Accidental Entrepreneur: From Nonprofits to Serious Profits

Nonprofits and loads of graduate school student loans left this blogger desperate and in debt. Discovering personal finance blogs turned everything around.

I hope you’ve been enjoying our series on accidental entrepreneurs where we’re interviewing full-time bloggers to find out how they stumbled into their current careers. Since blogging isn’t exactly a science, there are many ways to go about making a living online. That’s why it’s so interesting and fascinating to learn about the paths people take to earn legitimate income through profitable online businesses.



Melanie Lockert is next up in our group of successful full-time bloggers. You probably know her from her blog Dear Debt, and you’ve likely seen her writing on several popular blogs. I really relate to Melanie’s story because like me, she went to graduate school for a career where she knew she wouldn’t make a lot of money and yet, life had some different plans in store for her! Melanie said, “Before becoming a blogger, I worked in the nonprofit sector my whole life – mostly in arts education, but also international education. I never made a lot of money.”

When she got accepted to her dream school, New York University, she decided to pursue a master’s degree. She wanted to increase her income, cross something off her bucket list, and experience all New York had to offer. Instead, she graduated when the recession was still in full swing with over $50,000 in student loan debt.

After graduation, Melanie lived in Portland and struggled to find a full-time job. She said, “I was working seasonally, making $12/hr. I felt like my master’s degree was a waste and everything felt like a struggle. I didn’t know what direction I should go in, and I didn’t know how to get out of this monstrous debt I had accumulated.”



Frustrated and fed up with what seemed like an endless cycle of side hustles, like actually cleaning other people’s houses, Melanie turned to the Internet for answers and found personal finance blogs. She was at an extremely low point in her life, but personal finance blogs inspired her so much, she decided to start one of her own.



Although Melanie had many jobs for nonprofits and in creative fields including communications, she felt like her hands were tied. She loved to write but always had so many restrictions. When she started freelance writing, the first thing she noticed was that her clients appreciated her work and gave her lots of leeway in terms of her style and topics.

It was this feeling of creative freedom that finally inspired her to pursue blogging full-time and leave the nonprofit (and side-hustling) world behind her. Melanie said, “I love having freedom over my schedule. I am a natural night owl and despise mornings (which is why I’m writing this at 2:30 a.m.) I can actually sleep in and work when my energy is high instead of force myself to be somewhere I don’t want to be at 8:00 a.m. Blogging and writing have kept me creatively fulfilled and challenged. I used to perform and teach theater – something that I may go back and do again – but for now, writing fills that creative part of me that is always hungry.”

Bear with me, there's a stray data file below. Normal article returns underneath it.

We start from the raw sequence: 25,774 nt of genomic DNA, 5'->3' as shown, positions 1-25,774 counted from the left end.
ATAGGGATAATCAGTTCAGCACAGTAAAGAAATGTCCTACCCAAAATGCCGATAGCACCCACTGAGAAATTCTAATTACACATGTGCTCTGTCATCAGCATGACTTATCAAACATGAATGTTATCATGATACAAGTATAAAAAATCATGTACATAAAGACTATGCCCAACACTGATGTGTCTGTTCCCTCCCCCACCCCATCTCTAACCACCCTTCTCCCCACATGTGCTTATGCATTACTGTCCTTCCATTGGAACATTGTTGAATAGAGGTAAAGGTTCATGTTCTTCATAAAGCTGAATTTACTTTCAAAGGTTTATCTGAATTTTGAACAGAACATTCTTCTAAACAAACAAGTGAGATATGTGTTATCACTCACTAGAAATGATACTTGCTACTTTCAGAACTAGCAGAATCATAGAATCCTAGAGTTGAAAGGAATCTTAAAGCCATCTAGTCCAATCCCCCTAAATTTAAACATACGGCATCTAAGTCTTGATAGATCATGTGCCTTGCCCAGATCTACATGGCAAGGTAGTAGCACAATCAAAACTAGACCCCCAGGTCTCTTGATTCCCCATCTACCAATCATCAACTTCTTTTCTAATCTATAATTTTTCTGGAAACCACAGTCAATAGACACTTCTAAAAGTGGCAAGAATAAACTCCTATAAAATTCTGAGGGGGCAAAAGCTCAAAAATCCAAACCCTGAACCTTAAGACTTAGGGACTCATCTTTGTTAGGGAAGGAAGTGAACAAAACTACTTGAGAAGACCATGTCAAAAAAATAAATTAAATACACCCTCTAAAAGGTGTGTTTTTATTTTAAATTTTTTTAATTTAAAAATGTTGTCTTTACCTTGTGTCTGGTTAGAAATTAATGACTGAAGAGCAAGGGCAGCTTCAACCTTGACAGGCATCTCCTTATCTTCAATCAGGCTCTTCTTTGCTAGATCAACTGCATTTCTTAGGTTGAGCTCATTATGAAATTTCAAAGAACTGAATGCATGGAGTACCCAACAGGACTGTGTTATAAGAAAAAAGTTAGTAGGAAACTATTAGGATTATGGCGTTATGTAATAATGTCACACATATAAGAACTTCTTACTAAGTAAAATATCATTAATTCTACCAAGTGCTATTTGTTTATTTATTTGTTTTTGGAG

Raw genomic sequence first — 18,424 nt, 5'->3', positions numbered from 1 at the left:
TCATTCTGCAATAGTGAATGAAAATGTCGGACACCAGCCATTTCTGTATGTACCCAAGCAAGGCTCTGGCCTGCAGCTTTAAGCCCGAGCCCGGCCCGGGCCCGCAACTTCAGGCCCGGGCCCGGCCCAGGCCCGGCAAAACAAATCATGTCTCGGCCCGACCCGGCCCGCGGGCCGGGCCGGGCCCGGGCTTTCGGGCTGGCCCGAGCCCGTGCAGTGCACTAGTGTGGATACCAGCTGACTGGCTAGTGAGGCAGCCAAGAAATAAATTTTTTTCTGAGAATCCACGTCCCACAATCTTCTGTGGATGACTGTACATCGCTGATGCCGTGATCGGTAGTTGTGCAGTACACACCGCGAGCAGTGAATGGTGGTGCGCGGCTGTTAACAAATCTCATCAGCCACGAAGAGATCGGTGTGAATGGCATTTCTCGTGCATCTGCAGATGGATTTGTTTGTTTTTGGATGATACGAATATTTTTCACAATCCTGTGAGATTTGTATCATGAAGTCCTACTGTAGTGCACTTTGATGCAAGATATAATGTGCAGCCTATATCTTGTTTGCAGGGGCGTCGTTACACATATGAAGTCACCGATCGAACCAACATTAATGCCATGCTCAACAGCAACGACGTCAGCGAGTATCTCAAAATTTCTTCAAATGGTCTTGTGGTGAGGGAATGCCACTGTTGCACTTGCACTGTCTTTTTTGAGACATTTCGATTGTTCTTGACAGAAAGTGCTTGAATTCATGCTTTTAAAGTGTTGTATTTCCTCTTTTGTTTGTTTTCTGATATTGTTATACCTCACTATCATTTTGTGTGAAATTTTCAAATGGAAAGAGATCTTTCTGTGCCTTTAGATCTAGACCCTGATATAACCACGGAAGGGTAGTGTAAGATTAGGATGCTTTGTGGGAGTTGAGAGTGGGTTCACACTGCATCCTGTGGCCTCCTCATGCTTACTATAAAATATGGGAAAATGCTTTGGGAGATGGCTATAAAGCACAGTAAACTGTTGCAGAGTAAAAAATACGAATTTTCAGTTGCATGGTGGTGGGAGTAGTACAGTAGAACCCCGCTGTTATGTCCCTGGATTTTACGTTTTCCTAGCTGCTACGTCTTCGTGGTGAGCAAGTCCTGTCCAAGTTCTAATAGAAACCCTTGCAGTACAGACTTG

Bloggers never plan to become bloggers. It typically always happens by accident. Melanie said, “I didn’t know the first thing about blogging when I started, I just wanted an outlet.” What she enjoys the most is that “blogging caters to a community of like-minded people who are fighting to get out of debt and live on their terms.” Melanie is an amazing voice for them and a great source of encouragement, just as other personal finance bloggers were to her when she started reading blogs.

Now, the sky is the limit for Melanie. Taking the plunge to full time self-employment was tough but now, eight months in, Melanie has found her way. She’s now able to expand her business, land new clients, all while taking two week trips to Europe, and working along the way.

Nonprofits and loads of graduate school student loans left this blogger desperate and in debt. Discovering personal finance blogs turned everything around.

It all sounds glamorous, but don’t be fooled. I know Melanie personally, and she is an extremely hard worker with a work ethic far above most. She is willing to do just about anything to earn an income because that’s what it takes when you support yourself.

As I said, there was once a time, before blogging, when she cleaned other people’s houses to make money and now she spends her time writing high quality articles for large websites, updating her blog, paying down her debt, and constantly improving her brand and her business. It’s not easy, and because I do similar work as Melanie, I know some days can be a massive struggle, but the rewards of freedom are worth it. Melanie has worked hard to enjoy that freedom, and it’s available to anyone else who’s willing to work for it too.


What side hustles have you tried your hand at? What are some of the oddest jobs you’ve worked to earn an income? If you could choose your career, what would you do?

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Catherine Alford is a professional public speaker and freelance writer who covers family, finance, and freedom. Check out her blog, BudgetBlonde, and her bio at


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